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07-19-2002, 11:33 PM
i was at a weekly tournament tonite and i noticed that the local hotshot had a regular tip on his break cue. i say regular because it was the same roundness that is on the cue he shoots with. so, i thought i would pass on some info that was given to me once about flat tips.

i was told that a flat tip is best for a break cue. i'm talking real flat, like a tabletop. the science behind this is based on the same as the flat side on a golf driver. i was told that this was done to get a bigger surface contact with the golf ball or cue ball. it made sense to me because it came from a very reliable person.

i told him this and he looked at me like i was stupid. he is the type of person that will not believe anyone else on anything simply because he plays better than they do. he said that when his tip makes contact that it flattens out, so a flat tip would not be any better than a rounded one.

can anyone give me some input so i can sleep at nite!

Cueless Joey
07-19-2002, 11:38 PM
Maybe he likes putting an inside draw on his cueball like one poster here who claimed he did that and he made 3 balls on the average. LOL
Flat tips for breaking, definitely.

BLACKHEART
07-20-2002, 01:58 PM
When I make a break Q, I always make the tip just slightly rounded. Then after a few hard breaks it's flat & will conform to the shape of the back of the ball, better than a rounded one. That way more force is delivered directly to the Q ball...JER

P.S. I also think that a rear weighted Q, makes a better break Q, than a more balanced one.

TonyM
07-21-2002, 12:12 AM
"i was told that a flat tip is best for a break cue. i'm talking real flat, like a tabletop. the science behind this is based on the same as the flat side on a golf driver."

Well anon, it really is not as simple as you were told. While a flat tip does allow for a larger contact patch on the cueball, this in and of itself, does not guarantee a better result when breaking.

There are really two issues when breaking that are affected by the tip (as well as energy transfer, but that is a different issue):
1) a solid center hit on the cueball
2) a solid center hit on the head ball

Think of what happens on a break shot:

You line up the cue with the center of the cueball and the center of the head ball, then you pull it back and?.....

If you come through dead center and still on line, then all is well in muddville. But what often happens is that we tend to swerve the cue a bit during the stroke (because of the speed involved and the longer than normal bridge length), and this results in an off-center hit.

The theory behind a flat tip is that you can still hit the center of the cueball even if the tip is shifted to the side by 1/2 tip diameter (max). While this does result in satisfying case 1) (a center contact with the cueball) does it really satisfy case #2)? Well the answer is no.

If the off-center hit was caused by a swerve or a swoop in the stroke, then the cue (by definition) is skewed a bit sideways at contact. This means that with a flat tip, the cueball will no longer be travelling toward the center of the object ball. This is because at contact, the cue is no longer pointing at the center of the object ball (the bridge hand acts as a pivot, setup your cue or make a small diagram and see what I mean).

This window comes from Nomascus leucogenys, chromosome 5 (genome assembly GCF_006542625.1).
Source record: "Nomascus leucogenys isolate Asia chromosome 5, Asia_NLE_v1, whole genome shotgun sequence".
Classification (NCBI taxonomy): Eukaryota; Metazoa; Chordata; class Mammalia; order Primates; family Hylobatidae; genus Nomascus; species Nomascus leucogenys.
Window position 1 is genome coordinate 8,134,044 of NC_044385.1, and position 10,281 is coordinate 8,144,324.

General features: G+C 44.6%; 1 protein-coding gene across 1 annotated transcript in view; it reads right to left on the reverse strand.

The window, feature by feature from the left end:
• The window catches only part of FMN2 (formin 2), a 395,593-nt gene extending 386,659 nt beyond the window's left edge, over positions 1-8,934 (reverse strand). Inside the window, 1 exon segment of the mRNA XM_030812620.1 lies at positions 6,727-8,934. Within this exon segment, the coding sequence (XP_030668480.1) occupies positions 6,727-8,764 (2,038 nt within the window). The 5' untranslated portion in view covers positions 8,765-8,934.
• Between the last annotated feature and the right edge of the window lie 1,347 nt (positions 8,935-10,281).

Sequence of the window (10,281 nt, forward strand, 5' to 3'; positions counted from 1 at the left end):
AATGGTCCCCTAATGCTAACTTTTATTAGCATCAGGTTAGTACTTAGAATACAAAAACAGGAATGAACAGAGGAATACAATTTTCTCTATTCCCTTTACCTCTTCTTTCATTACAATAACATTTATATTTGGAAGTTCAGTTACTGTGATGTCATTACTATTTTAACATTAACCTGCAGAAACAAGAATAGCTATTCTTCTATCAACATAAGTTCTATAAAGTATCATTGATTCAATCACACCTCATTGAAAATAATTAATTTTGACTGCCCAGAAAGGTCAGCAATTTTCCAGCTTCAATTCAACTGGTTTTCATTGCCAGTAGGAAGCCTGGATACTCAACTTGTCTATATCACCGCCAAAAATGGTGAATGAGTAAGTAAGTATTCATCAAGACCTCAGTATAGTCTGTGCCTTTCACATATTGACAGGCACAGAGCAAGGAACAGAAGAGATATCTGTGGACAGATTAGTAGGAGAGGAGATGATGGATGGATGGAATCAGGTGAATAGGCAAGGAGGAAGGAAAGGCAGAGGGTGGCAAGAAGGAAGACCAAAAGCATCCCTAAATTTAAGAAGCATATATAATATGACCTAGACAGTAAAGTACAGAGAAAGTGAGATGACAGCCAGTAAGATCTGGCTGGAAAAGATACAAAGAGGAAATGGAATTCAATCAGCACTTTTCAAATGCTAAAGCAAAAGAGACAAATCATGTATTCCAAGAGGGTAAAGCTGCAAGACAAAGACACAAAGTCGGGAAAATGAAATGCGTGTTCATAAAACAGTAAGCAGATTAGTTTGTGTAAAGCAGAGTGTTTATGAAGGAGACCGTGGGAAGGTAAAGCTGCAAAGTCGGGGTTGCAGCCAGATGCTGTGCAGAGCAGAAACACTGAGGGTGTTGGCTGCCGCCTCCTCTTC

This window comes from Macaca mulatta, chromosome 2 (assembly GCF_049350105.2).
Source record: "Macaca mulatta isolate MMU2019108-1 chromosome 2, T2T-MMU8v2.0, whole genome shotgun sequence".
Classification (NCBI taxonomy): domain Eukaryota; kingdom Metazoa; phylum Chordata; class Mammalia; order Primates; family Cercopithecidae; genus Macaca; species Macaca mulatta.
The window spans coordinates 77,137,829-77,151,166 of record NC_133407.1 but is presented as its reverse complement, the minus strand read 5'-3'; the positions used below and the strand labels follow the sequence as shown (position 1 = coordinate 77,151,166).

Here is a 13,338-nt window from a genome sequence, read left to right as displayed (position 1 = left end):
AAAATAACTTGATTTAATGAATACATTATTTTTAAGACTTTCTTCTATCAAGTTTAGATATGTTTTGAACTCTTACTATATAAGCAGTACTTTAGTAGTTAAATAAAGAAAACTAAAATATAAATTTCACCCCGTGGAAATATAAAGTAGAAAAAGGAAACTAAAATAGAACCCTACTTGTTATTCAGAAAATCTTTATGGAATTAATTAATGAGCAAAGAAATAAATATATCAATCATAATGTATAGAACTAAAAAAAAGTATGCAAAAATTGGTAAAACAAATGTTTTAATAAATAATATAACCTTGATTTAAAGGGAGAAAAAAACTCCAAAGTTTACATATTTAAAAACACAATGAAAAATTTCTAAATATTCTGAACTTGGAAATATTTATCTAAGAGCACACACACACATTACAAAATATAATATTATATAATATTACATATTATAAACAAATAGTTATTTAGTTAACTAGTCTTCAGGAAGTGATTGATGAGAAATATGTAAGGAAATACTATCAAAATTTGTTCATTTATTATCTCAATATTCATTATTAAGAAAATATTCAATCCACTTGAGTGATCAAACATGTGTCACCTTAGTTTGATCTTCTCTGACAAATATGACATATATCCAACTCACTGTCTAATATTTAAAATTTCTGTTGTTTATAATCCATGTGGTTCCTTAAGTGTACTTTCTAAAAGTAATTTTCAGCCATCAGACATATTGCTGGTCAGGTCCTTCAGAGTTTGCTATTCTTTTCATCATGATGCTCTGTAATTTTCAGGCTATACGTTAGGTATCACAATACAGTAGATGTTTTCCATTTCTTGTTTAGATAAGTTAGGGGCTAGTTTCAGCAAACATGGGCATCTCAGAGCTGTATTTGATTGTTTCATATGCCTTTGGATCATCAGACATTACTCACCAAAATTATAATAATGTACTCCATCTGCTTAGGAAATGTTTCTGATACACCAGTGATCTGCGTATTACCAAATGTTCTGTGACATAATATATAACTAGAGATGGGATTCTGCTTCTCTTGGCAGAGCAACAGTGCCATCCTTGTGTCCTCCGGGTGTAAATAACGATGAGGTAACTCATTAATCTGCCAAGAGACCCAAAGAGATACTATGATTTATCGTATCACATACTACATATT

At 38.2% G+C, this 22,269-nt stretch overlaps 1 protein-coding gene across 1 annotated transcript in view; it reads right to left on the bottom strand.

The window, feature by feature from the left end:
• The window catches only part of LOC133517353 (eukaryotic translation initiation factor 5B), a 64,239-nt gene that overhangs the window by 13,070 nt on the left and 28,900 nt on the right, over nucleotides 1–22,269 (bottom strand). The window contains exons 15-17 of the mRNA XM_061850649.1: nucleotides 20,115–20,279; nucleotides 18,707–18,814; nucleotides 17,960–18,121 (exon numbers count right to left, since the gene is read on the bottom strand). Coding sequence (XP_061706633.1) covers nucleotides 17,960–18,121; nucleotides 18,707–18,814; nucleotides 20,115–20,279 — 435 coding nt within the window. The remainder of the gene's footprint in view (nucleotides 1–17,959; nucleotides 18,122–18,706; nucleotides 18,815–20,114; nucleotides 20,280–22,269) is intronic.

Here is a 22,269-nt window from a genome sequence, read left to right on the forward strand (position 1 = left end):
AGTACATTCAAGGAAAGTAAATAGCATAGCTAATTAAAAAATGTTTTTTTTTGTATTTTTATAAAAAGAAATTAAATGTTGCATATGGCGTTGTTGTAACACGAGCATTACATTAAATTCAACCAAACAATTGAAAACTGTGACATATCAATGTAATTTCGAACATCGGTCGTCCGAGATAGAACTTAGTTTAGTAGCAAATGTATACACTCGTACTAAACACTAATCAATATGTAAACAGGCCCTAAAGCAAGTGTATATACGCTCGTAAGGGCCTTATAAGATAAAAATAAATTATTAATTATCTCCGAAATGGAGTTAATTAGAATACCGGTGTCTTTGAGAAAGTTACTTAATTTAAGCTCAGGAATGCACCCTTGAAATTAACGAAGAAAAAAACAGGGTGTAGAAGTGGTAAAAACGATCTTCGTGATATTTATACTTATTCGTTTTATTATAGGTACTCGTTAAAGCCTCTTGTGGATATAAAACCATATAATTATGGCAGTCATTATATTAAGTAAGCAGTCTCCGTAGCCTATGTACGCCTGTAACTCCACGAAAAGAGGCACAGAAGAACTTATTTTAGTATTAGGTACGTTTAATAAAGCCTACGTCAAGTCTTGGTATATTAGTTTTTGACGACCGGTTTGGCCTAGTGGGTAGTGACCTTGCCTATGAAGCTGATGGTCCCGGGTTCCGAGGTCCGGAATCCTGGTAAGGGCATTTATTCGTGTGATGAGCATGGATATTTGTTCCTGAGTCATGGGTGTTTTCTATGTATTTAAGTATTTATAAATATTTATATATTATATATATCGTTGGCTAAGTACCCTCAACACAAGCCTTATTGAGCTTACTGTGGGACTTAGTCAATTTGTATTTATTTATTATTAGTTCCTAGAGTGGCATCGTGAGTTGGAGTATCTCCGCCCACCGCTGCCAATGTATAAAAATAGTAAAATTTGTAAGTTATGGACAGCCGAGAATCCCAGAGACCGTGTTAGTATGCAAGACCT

So a flat tip really only solves 1/2 the problem.

One solution proposed by Bob Jewett is to choose a break cue with a pivot point near the length of your break bridge length (say 12" to 15" or so). Then use a nickel curvature for the tip (not flat but curved). Now when you swerve the cue at impact (by mistake of course) the cueball will squirt away from the direction of the applied english. Since the pivot point is near the bridge length, the squirt angle will correct for the cue misalignment and you will still hit the object ball full in the face.

It seems to me that control of the cueball is one of the most important criteria for the break shot. A flat tip will give you a center ball hit on the cueball, but won't guarantee a full hit on the head ball unless you actually do hit dead center of the cueball in the first place.

So the guy you saw might have been correct in what he was doing!

Note also, at the recent USA vs Canada "Border Battle" here in Toronto, I had a chance to look at some of the equipment that the pros were using. I did not see a flat tip on any of the pros break cues. They all had a domed tip.

for what it's worth...


Tony

Chris Cass
07-21-2002, 11:31 PM
Well Jer,

I have to go with you on this one. I like them slightly rounded because of the power I put behind my break. If totally flat I'll lose more power and most likely miscue if I don't hit it just right.

Also, I've noticed it works better for me with about a dime side wall only. I know how you must feel about the ferrule and all but it means less to me than some of the sets I play. Also, I use a rather hard ferrule and pretty much don't care if I get the results I need.

Regards,

C.C.

Tommy_Davidson
07-22-2002, 12:31 AM
> When shaping mine,I try to get it shaped a little rounder than a 2 1/4 ball,then let it flatten itself out to the same radius as the ball. The surface contact is increased by a truly signifigant amount. When I really hit a rack sweet,the chalk mark on the ball is almost the same size as my tip,and when I look at the tip,it has a bald spot on it the same size. Tommy D.

BLACKHEART
07-22-2002, 07:23 AM
On the contrary, I like your idea about a thin tip. I love replacing ferrules, it pays for my golf balls...JER

Chris Cass
07-22-2002, 08:33 AM
Hi JER,

Your golf game would suffer if you counted on my ferrule income. LOL Although the side wall is at a dime. The tip is still curved about like Tommy D. described.

Good luck on the course,

C.C.~~likes JER and seen a Blackheart cue recently, nice. Cool little blk heart in the butt cap. I knew immediately who made it.